Last year, the Washington Redskins made the playoffs for the second time in eight seasons – and for the first time since Robert Griffin III’s rookie year. Washington went 9-7 and added several talented players in free agency, including shutdown corner Josh Norman.
So, was last year a random blip on the radar, or the beginning of a Redskins renaissance?
“I think it’s the beginning of a Redskins renaissance,” Super Bowl champion Joe Theismann said on CBS Sports Radio’s Tiki and Tierney. “First of all, they have stability at the quarterback position. It’s only been three times in the last nine years that the Redskins have had a head coach, both coordinators and the starting quarterback all together for successive seasons. There’s been so many changes that have taken place that it’s very difficult to get any kind of continuity. . . . I like where they’re going. I like the foundation that’s being built – a lot.”
That quarterback, of course, is Kirk Cousins, who threw for 29 touchdowns, 11 interceptions and nearly 4,200 yards last season. He also ran for five touchdowns and was one of the most productive quarterbacks in the league.
“I had breakfast with him this morning,” Theismann said. “When you look at his body of work last year, the last nine games he was the best quarterback in football. I’ll put him against anybody. Aaron Rodgers, Tom Brady – you name the best in the game, and Kirk had better stats going forward. The Redskins were 9-8 and that didn’t sit very well. It doesn’t mean that they were that good of a football team when you lose eight and only win nine games, but they came on strong when people got healthy. I think their skill position is as talented as anybody in football. I think for Kirk, (a 70) percent (completion percentage) is going to be hard to repeat, but he’s looking for consistency.”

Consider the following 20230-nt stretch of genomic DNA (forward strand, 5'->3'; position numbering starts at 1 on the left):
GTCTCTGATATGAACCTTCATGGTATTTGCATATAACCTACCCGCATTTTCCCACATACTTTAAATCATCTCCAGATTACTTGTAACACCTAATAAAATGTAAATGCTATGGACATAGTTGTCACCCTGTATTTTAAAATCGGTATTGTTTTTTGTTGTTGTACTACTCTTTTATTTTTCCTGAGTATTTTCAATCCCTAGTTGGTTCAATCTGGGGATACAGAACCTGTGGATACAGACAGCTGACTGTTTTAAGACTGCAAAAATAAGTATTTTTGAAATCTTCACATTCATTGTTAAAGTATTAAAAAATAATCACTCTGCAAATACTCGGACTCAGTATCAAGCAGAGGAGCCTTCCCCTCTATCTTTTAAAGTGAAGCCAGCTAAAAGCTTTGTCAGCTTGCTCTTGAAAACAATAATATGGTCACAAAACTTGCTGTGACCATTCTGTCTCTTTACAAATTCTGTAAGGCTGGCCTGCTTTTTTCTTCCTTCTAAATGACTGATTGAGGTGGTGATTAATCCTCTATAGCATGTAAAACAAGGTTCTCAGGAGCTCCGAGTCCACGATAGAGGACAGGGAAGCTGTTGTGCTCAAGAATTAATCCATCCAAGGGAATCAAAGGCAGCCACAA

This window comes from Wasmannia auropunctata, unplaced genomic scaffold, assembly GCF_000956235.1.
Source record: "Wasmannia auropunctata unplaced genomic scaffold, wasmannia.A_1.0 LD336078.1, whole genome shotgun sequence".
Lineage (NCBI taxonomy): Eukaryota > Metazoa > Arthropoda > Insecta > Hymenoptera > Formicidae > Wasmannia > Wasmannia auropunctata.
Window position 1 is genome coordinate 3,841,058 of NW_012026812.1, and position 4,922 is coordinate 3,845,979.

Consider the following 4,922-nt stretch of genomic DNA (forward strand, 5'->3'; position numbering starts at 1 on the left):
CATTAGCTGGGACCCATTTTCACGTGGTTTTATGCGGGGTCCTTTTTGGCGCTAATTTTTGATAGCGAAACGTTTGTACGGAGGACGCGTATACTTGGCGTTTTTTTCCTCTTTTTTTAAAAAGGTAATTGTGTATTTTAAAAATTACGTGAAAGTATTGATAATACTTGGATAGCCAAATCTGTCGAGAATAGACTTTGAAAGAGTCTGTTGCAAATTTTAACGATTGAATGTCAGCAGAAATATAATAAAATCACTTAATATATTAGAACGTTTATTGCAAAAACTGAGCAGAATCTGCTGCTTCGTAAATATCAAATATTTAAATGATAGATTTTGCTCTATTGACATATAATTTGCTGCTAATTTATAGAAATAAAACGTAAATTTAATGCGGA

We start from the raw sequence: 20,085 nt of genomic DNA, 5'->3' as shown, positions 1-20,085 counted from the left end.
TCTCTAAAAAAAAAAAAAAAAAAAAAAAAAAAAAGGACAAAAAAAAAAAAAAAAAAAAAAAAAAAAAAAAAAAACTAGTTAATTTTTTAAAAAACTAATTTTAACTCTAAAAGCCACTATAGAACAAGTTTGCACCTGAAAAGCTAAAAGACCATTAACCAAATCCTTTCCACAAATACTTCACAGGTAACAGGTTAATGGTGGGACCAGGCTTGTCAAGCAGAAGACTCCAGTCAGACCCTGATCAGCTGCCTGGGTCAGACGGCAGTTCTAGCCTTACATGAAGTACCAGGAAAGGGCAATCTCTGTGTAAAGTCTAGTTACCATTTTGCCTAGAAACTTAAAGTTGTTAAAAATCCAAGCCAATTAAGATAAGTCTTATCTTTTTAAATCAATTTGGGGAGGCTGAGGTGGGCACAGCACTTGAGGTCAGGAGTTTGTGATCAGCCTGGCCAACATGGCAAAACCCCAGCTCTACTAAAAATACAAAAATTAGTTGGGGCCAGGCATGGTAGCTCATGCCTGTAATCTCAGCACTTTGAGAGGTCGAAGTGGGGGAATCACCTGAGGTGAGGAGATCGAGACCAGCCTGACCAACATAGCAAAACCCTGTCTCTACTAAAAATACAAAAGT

Cousins, it is worth noting, didn’t know he’d be the starter until right before the season last year.
“Now there’s been an entire offseason where the coordinator now understands his quarterback better,” Theismann said. “I think you’ll see that manifest itself through the season.”
Cousins, who completed 69.8 percent of his passes last season, will once again have Jordan Reed, Pierre Garcon and DeSean Jackson at his disposal, not to mention first-round pick Josh Dotson. Then again, that’s assuming that the 22nd overall pick can actually get healthy. Dotson has a lingering Achilles injury that caused Chris Cooley to question his desire and love of football.
Theismann thought Cooley’s comments were out of bounds.
“I don’t agree with his assessment,” he said. “I think when somebody’s hurt, especially if you’re a receiver and you hurt your hands or you hurt your feet, that’s what you make your living doing. If it’s not 100 percent, it’s very difficult to be able to do your job. Why did they take Doctson in the first round? Well, both Pierre and DeSean are in the last year of contracts. Now, common sense would say you’re not going to be able to afford to keep both of them, so you draft a young wide receiver. They didn’t really have a very tall wide receiver. He’s the tallest guy they’ve had here in awhile. So I think the injury has set him back, but if you want to use a college term, this will be a redshirt year for him. It’ll be a year to get to know professional football, to understand what it takes to get ready, to learn the systems, to be in the classroom. He’s a very diligent student, but he just hasn’t been healthy enough to go out and compete.”
Theismann was also asked about the aforementioned Griffin, who will get a fresh start with the Browns.
“I think Hue Jackson is a great coach. It’s a great choice by Cleveland,” he said. “They still don’t have the supporting cast I think that they need around him, which they’re going to build to, but hopefully Robert can stay healthy. If he can stay healthy, he can learn to play the position out of the pocket, which he has to do. But I hope he has a good year. I’m thinking this will be a year that he reestablishes himself and everybody will start talking about Robert Griffin III the football player as opposed to a former Heisman Trophy winner.”
But is that the hope or the expectation?
“I think it’s hope right now,” Theismann said. “The expectations will come when you prove it.”